12. You could do that. I have never seen the contracting office "keep" these spreadsheets, it was the CORs who kept them, although they were part of the COR file that is available to the contracting office. Here is a real world scenario where having the contractor provide the spreadsheets with each invoice would be problematic. You have a service contract that involves a lot of travel under a Cost CLIN. When I say a lot I mean 30 - 60 trips a month. The contractor is required by contract to submit travel requests to the COR for approval prior to travel. The travel requests includes among other information the estimated cost for the trip. Prior to approving the travel the COR is required to verify funds remain to cover the projected travel costs. Since billing occurs after the travel is completed, the payment system or the spreadsheet submitted by the contractor with their previous invoice, will not reflect travel costs that have been incurred, but have yet to be billed. Maintaining the invoice spreadsheet allows the COR to log each of these travel requests as they come in, and verify that sufficient funds remain the cover the next trip. I guess you could require that the contractor submit am up-to-date spreadsheet with each travel request if you wanted to.
  13. I have seen the requirement to maintain such a log specified in COR appointment letters. For fixed price contracts it is usually not a big deal, however for Time and Materials and Labor Hour contracts, and I would assume also for Cost contracts, it is a bit more important. CORs are/were to use such a tracking mechanism to verify that sufficient funds remain on the contract to pay invoices that are submitted. While the tracking spreadsheet is not the "official record" of the balance of funds, the payment system is, it certainly should be a quick way to ascertain whether funds remain to pay the invoice. While you could go into the automated payment system to determine if funds remain, that is usually much more work than having a properly maintained spreadsheet that can be used to quickly see how much money is left. For example, the Army now uses the General Funds Enterprise Business System (GFEBS) as their payment system. To go into GFEBS to validate the balance of funds would take between 5 - 10 minutes per contract, depending how proficient you are with the system, and what information you had to begin with (having the contract number would typically not be enough to quickly get to the data you are searching for). You could do the same thing within a couple of minutes if you use a tracking spreadsheet. In the DoD Agency I now work with, neither the CORs or the contracting office even has access to the payment system to verify remaining funds, so a spreadsheet maintained by the COR is even more important.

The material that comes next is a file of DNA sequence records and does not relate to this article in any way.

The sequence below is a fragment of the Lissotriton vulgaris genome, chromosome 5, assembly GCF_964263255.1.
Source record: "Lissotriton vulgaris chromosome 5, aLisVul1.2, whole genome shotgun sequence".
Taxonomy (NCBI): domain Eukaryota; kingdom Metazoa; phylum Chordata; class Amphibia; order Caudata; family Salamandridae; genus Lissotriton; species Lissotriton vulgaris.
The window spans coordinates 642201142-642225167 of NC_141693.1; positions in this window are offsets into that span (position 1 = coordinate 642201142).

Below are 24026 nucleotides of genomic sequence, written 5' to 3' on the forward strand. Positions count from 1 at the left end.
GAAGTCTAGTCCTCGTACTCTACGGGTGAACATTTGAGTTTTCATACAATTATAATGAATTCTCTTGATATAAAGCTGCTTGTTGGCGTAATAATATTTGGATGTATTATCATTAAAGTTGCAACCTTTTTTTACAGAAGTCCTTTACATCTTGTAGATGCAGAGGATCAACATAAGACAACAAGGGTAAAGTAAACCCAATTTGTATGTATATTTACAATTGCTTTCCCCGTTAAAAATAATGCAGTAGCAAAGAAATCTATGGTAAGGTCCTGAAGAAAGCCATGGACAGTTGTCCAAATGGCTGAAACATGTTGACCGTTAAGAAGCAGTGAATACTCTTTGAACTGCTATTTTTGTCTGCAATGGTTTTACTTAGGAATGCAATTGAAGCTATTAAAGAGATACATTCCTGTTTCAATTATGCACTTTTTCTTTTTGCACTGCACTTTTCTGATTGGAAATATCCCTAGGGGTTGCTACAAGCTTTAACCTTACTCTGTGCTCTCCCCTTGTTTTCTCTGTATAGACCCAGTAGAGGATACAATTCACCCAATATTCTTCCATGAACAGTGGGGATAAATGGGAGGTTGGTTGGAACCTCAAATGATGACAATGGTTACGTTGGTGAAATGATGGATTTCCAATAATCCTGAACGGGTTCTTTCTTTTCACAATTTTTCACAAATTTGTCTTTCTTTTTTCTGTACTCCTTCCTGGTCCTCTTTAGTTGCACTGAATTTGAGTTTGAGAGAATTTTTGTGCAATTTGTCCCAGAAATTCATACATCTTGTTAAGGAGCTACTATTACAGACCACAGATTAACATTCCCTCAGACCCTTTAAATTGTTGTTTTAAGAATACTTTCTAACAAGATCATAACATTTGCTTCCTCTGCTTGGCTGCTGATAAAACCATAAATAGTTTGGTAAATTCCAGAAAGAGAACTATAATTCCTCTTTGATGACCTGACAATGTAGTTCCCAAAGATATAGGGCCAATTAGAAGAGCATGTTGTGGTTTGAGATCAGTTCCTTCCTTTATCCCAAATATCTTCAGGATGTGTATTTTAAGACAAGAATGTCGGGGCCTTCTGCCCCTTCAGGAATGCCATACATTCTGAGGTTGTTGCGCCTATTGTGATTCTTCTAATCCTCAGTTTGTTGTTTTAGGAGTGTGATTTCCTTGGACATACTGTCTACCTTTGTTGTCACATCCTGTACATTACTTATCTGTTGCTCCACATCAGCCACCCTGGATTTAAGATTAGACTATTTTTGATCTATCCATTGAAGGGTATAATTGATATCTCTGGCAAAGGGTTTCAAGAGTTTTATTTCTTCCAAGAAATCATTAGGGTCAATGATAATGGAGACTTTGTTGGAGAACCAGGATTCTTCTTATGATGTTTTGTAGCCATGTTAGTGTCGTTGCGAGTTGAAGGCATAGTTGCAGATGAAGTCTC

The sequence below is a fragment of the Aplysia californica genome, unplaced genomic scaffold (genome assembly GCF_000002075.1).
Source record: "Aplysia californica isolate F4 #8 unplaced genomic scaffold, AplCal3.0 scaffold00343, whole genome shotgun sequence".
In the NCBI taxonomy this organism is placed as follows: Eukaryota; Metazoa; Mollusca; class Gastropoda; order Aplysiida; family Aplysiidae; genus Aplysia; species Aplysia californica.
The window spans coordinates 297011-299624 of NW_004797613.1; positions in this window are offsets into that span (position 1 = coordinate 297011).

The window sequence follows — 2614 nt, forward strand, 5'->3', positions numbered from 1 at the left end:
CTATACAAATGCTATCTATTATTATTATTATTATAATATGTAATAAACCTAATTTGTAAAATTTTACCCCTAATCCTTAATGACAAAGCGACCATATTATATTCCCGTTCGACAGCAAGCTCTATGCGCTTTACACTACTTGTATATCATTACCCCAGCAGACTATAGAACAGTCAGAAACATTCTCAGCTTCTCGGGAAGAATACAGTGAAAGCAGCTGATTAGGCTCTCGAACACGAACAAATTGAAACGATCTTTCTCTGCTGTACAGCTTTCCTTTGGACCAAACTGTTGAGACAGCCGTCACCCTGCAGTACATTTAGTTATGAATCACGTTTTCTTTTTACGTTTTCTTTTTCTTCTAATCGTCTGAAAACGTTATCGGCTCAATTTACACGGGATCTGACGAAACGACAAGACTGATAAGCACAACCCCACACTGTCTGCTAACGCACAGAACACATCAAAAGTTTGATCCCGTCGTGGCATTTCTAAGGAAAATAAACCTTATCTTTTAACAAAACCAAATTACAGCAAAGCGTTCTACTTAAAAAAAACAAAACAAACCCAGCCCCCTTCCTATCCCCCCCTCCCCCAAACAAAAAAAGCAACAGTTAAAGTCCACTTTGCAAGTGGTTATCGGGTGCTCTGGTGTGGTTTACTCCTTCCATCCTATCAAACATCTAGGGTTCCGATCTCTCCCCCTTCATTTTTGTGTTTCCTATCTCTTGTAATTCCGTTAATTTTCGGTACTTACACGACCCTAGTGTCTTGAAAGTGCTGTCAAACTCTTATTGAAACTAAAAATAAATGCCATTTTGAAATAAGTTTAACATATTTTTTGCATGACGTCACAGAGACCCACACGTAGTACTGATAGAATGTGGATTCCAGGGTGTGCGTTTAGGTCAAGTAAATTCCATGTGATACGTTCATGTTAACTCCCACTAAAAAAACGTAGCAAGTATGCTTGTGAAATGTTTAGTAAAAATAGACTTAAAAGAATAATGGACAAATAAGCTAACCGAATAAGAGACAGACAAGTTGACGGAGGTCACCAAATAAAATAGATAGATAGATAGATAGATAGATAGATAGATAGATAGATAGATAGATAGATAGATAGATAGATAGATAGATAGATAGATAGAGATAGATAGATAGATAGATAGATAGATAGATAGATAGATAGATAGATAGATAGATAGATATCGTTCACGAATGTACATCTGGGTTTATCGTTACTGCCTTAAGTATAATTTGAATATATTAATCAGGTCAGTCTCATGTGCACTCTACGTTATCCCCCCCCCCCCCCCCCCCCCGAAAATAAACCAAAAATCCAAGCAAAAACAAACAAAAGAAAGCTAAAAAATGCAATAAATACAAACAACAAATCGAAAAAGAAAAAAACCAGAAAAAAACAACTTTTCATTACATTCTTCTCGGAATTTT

14. I just recently interviewed for a new job, but it is an 1101 vs. 1102 position. The job title is "Contracts Advisor". I will say, based on my experience, the interview process appears to be largely dependent on the agency you are interviewing with. This was my third interview for a government job, and the interview was very much different than the first 2 interviews I went through. Past interviews contained a lot of questions about things directly relevant to the jobs I was interviewing for; e.g. a lot of questions about contracting. This most recent interview contained very few questions like that, and a lot of "general" type questions. Some examples were: 1) What accomplishment during your professional career are you most proud of, 2) What makes a good work environment, 3) Tell me something about yourself that is not reflected in your resume, 4) Give me some examples of when you were involved with a team, and the outcomes achieved. What I did a few days before my interview was to google "government job interview tips", and got some tips that way. My interview was also a phone interview with a panel of 5 people who each had 3 questions. Picking up tips from google helped in that it made me anticipate an interview process that was potentially different than those I had previously experienced. It also made me try to anticipate some of the "non-technical" type questions I may be asked, and allowed me to make notes of things I wanted to discuss during the interview. In the end I did not anticipate most of the questions asked, but having notes did allow me to weave some of my information into answers for some of the questions that were asked. Having the interview conducted via telephone was beneficial to me as I was able to spread my notes out in front of me while the interview was going on. One thing I picked up on google was that most people think they did not do well on the interview after it was over. That was true in my case as well. The interview was allotted an hour, and was finished in 20 minutes. After it was over I thought of a lot of things I should have said, but didn't. I thought I blew it, but got a phone call a few days later telling me that I got the job.
  15. I learned many years ago that a "call order" was an order placed under a BPA. Don't remember if I actually learned that as part of training, or if someone just told me that. I have found that many people in contracting today aren't familiar with that term however. The GSA FPDS-NG Data Element Dictionary still refers to BPA orders as a "Part 8 BPA Call" or "Part 13 BPA Call".